EXAMPLE VI A prepolymer adhesive precoat formulation was prepared in the following manner. 100 parts by weight of liquid, hydroxyl-terminated polybutadiene polymer (identified in Example IV) was mixed with 18 parts by weight of bisisopropanol aniline; 0.10 part by weight of dibutyltin dilaurate; 2 grams of silicone (GE SF 1156 surfactant); and 1 gram of water.
The resulting formulation had a NCO/OH ratio of 1.1. After being applied to blue nylon carpet the formulation was treated for 30 minutes at a temperature of 220;F. The coating was applied at 32 ounces per square yard. The resulting tuft lock was 15 pounds and a bundle wrap of 90 was obtained.
EXAMPLE VII A prepolymer adhesive precoat formulation was prepared by adding 100 parts by weight of liquid, hydroxyl-terminated polybutadiene prepolymer (identified in Example IV); 4.3 parts by weight of bisisopropanol aniline; 34.8 grams of bisisopropanol bisphenol A; 200 grams of dry ground fatty acid treated calcium carbonate; 2.5 grams of 5A molecular sieve; and 0.10 part by weight of dibutyltin dilaurate. i
The resulting prepolymer composition. having an- NCO/OH ratio of 1.1, was applied to blue nylon carpet and heated for 30 minutes at a temperature of 220 F.
. The coating was applied at 28 ounces per square yard.
A tuft lock measurement of 18 pounds and an average bundle wrap of 97 were obtained.
EXAMPLE VIII A prepolymer adhesive precoat formulation was prepared by adding 100 parts by weight of liquid, hydrox yl-terminated polybutadiene prepolymer (identified in Example IV); 4.3 parts by weight of bisisopropanol aniline; 34.8 grams of bisisopropanol bisphenol A; 100 grams of dry ground fatty acid treated calcium carbonate; 2 grams of silicone (GE SF 1156 surfactant); 1 gram of water; 2.5 grams of 5A molecular sieve; and 0.10 part by weight of dibutyltin dilaurate.
The resulting prepolymer composition, having an NCO/OH ratio of 1.1, was applied to blue nylon carpet and heated for 30 minutes at a temperature of 220 F. The coating was applied at 28 ounces per square yard. A tuft lock measurement of 14 pounds and an average bundle wrap of were obtained.
' The compositions of the foregoing examples had a viscosity between about 3,000 and about 100.000 centipoises as measured using a Brookfield Viscosity Device, Model RVT. operated at 5 rpm using a number 5 spindle. The thixotropic ratio of said compositions, determined by viscosity measurements made at 1 and at 20 rpm. was between about 1.3:1 and about 10:1.
From the foregoing it will be seen that this invention is well adapted to obtain all of the ends and objects hereinabove set forth, together with other advantages which are obvious or inherent in the system. Characteristics of formulations prepared in accordance with the present invention include a 12 to pound tuft lock; 75 to 100 percent bundle wrap; a backing destroying bond (i.e., the secondary fabric backing is torn upon attempted delamination); a good hand which is soft to firm without causing *boardiness"; a viscosity low enough to allow pumping, mixing and ease of application but high enough to prevent rapid uncontrolled penetration into the fibers (i.e., a thixotropic formulation); and rapid curing.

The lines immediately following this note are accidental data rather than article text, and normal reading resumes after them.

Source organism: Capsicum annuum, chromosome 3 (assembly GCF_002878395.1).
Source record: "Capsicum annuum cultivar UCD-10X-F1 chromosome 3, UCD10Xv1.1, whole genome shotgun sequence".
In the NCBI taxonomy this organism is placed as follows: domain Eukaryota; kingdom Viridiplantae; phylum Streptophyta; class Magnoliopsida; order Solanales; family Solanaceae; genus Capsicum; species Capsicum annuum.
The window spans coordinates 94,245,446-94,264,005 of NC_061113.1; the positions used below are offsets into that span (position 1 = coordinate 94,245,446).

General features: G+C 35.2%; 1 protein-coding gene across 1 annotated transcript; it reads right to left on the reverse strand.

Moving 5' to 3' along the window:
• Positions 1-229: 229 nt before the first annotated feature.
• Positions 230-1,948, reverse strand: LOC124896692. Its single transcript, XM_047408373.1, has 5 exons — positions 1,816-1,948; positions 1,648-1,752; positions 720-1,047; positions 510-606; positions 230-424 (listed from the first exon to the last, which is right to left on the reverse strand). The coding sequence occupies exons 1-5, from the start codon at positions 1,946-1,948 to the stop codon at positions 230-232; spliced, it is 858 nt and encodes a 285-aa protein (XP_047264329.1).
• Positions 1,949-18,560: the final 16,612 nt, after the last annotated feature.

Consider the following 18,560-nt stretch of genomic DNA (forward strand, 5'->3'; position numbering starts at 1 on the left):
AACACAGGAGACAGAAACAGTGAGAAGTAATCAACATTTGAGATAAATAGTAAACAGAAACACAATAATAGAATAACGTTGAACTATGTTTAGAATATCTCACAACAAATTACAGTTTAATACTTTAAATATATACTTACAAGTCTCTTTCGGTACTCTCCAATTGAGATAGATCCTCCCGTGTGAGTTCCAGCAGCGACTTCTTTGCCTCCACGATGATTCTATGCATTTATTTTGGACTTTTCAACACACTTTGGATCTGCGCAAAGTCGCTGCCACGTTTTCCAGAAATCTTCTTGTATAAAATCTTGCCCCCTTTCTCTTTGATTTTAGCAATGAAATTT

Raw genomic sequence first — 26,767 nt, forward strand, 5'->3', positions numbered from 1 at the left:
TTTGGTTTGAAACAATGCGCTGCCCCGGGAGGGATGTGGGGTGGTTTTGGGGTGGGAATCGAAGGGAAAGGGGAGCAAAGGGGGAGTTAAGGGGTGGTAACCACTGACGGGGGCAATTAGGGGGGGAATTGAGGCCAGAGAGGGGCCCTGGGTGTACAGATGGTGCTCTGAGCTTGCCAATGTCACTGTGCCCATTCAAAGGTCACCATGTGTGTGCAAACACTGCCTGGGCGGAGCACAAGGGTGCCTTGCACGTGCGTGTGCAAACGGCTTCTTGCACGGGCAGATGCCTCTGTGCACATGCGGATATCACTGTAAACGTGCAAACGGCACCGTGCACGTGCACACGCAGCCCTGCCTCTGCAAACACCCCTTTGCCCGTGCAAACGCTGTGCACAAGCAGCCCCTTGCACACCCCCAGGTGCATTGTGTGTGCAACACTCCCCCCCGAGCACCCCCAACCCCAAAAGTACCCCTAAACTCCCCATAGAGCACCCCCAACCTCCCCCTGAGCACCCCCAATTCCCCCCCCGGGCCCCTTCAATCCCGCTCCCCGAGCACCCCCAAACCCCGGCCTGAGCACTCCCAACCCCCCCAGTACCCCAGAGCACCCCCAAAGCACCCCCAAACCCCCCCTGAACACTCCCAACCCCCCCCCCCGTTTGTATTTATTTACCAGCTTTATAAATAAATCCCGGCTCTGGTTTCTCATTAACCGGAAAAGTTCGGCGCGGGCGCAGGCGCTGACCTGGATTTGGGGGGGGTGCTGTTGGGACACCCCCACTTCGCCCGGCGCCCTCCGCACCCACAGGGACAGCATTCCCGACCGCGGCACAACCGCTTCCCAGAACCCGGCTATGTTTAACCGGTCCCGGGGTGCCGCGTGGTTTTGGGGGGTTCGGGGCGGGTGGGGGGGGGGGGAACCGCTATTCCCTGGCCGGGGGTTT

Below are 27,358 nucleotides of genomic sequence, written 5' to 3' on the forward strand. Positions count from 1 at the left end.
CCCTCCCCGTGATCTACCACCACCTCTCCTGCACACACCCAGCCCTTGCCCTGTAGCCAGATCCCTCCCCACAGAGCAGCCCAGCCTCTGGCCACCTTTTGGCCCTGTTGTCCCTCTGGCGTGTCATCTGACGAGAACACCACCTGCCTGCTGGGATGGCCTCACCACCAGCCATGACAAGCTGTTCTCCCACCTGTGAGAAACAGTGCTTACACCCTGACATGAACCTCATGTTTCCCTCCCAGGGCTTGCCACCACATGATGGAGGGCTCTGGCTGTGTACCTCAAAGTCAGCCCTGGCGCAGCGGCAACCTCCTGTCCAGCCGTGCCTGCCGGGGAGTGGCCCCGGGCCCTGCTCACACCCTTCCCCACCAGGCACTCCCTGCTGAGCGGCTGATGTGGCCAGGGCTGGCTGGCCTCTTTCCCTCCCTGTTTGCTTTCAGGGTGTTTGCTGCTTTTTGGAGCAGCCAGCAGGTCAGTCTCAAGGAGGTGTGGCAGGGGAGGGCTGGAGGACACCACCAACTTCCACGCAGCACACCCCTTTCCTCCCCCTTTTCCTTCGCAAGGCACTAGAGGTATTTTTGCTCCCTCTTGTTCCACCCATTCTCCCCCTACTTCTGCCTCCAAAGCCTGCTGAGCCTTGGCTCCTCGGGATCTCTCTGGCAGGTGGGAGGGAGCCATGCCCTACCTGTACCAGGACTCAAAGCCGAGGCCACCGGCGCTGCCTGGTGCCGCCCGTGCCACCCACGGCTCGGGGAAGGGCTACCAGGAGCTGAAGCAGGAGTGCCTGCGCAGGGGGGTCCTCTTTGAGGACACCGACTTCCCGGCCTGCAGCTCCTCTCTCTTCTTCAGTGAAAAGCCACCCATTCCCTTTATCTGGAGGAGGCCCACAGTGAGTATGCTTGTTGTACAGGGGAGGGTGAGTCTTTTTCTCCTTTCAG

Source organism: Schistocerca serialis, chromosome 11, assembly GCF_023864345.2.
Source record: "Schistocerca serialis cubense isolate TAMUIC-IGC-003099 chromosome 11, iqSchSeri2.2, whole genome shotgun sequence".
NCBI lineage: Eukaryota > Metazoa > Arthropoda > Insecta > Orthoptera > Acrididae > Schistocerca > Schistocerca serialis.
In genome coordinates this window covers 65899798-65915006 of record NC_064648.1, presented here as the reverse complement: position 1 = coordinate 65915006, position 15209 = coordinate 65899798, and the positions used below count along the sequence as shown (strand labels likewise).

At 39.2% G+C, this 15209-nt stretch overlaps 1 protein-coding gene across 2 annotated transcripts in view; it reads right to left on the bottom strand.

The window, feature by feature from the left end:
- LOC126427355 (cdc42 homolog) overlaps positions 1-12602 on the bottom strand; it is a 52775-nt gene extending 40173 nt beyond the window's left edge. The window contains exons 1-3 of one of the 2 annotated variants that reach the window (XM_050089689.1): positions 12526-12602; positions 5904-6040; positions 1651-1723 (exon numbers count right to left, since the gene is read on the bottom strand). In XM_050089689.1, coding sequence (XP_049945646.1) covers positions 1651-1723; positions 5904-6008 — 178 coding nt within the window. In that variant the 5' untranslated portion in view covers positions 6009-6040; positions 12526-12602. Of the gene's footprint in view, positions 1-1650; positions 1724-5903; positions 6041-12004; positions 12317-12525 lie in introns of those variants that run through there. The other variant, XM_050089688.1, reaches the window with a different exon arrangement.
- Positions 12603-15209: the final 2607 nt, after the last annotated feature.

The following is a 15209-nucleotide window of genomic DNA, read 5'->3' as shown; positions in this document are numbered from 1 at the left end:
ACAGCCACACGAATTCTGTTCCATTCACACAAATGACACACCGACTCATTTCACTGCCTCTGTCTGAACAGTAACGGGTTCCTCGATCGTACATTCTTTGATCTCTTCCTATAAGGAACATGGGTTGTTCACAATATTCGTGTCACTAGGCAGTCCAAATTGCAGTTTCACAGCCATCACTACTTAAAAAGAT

The thixotropic polyurethane adhesive compositions of the present invention have several advantages over the carboxylated styrene butadiene rubber latex adhesives which have been used for so many years. First the cure" of carboxylated latex adhesive is primarily a drying cycle which cannot be catalyzed in order to shorten the time. In contrast, the thixotropic adhesive compositions of the present invention cure through reaction with diisocyanate which can be catalyzed to any desired degree. Moreover, the cure, if sufficiently catalyzed, will take place rapidly at lower temperatures (e.g., 200 F.) Rapid cure increases production and greatly decreases capital investment since smaller curing ovens are required. Fuel requirements are also greatly reduced. The thixotropic adhesive compositions of the present invention also have the advantage of having a higher early green strength which thereby reduces the chances of accidental delamination. Application of the thixotropic adhesive compositions of the present invention is also simpler than application of carboxylated latex adhesives. The composition of the invention can be discharged onto a carpet continuously by means of a hose or nozzle and the resulting adhesive adjusted using a conventional doctor blade to give the desired rate of application and degree of penetration. Another advantage is the fact that smaller and simpler equipment can be used with the thixotropic adhesive compositions of the present invention and this means a reduction in capital investment and required operators, thus reducing production costs.
Obviously, many modifications and variations of the invention as hereinbefore set forth can be made without departing from the spirit and scope thereof.
What is claimed is:
1. Carpet including a primary backing material, tufted yarn stitched through the primary fabric backing to provide a pile surface on one side of the primary backing and a loop of yarn on the underside of the primary backing and a layer of thixotropic adhesive composition adhered to the underside of the primary backing and the loop of yarn, said thixotropic composition having a thixotropic ratio based on the viscosity at 1 rpm and at 20 rpm of between 1.3:1 and 10:1, said composition comprising liquid, hydroxyl-terminated diene polymer; high molecular weight polyol having an average equivalent weight between about 500 and 2,200 present in an amount of about 0.1 to 5 times the equivalents of the diene polymer; low molecular weight polyol having an equivalent weight of between about 50 and about 300 present in an amount between about 1.5 and about 8 times the equivalents of diene polymer; isocyanate having a functionality of between 2 and 3 present in an amount to provide a NCO/OH equivalents ratio of between 0.95:1 and 1.5:1; filler present in an amount between about and about 600 parts per 100 parts by weight of diene polymer; oil extending hydrocarbon liquid present in an amount of up to 200 parts per 100 parts by weight of diene polymer; water present in an amount of about 1.0 to 8 parts per 100 parts by weight of diene polymer; and catalyst for said composition present in an amount between about 0.02 and about 4 parts per 100 parts by weight of the diene
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|U.S. Classification||428/94, 428/97|
|International Classification||D06N7/00, D06M17/00, C08G18/69, C09J175/14, D06M15/37, C08G18/00, C09J175/00, D06M15/564|
|Cooperative Classification||D06N7/0036, D06M15/564, C09J175/14, C08G18/69|
|European Classification||C09J175/14, C08G18/69, D06M15/564, D06N7/00B6|
|Jun 2, 1989||AS||Assignment|
Owner name: PONY INDUSTRIES, INC., A CORP. OF DE
Free format text: RELEASED BY SECURED PARTY;ASSIGNOR:MANUFACTURERS HANOVER TRUST COMPANY;REEL/FRAME:005110/0013
Effective date: 19890310
|Jan 5, 1987||AS||Assignment|
Owner name: CHASE MANHATTAN BANK, N.A., THE, A NATIONAL BANKIN
Owner name: CIT GROUP/BUSINESS CREDIT, INC., THE, A NEW YORK C
Free format text: SECURITY INTEREST;ASSIGNOR:PONY INDUSTRIES, INC.;REEL/FRAME:004796/0001
Effective date: 19861206
Owner name: MANUFACTURES HANOVER TRUST COMPANY, A NEW YORK CO
Owner name: PONY INDUSTRIES, INC., A CORP. OF DE.
Free format text: ASSIGNMENT OF ASSIGNORS INTEREST.;ASSIGNOR:ATLANTIC RICHFIELD COMPANY, A DE. CORP.;REEL/FRAME:004659/0926
Effective date: 19861219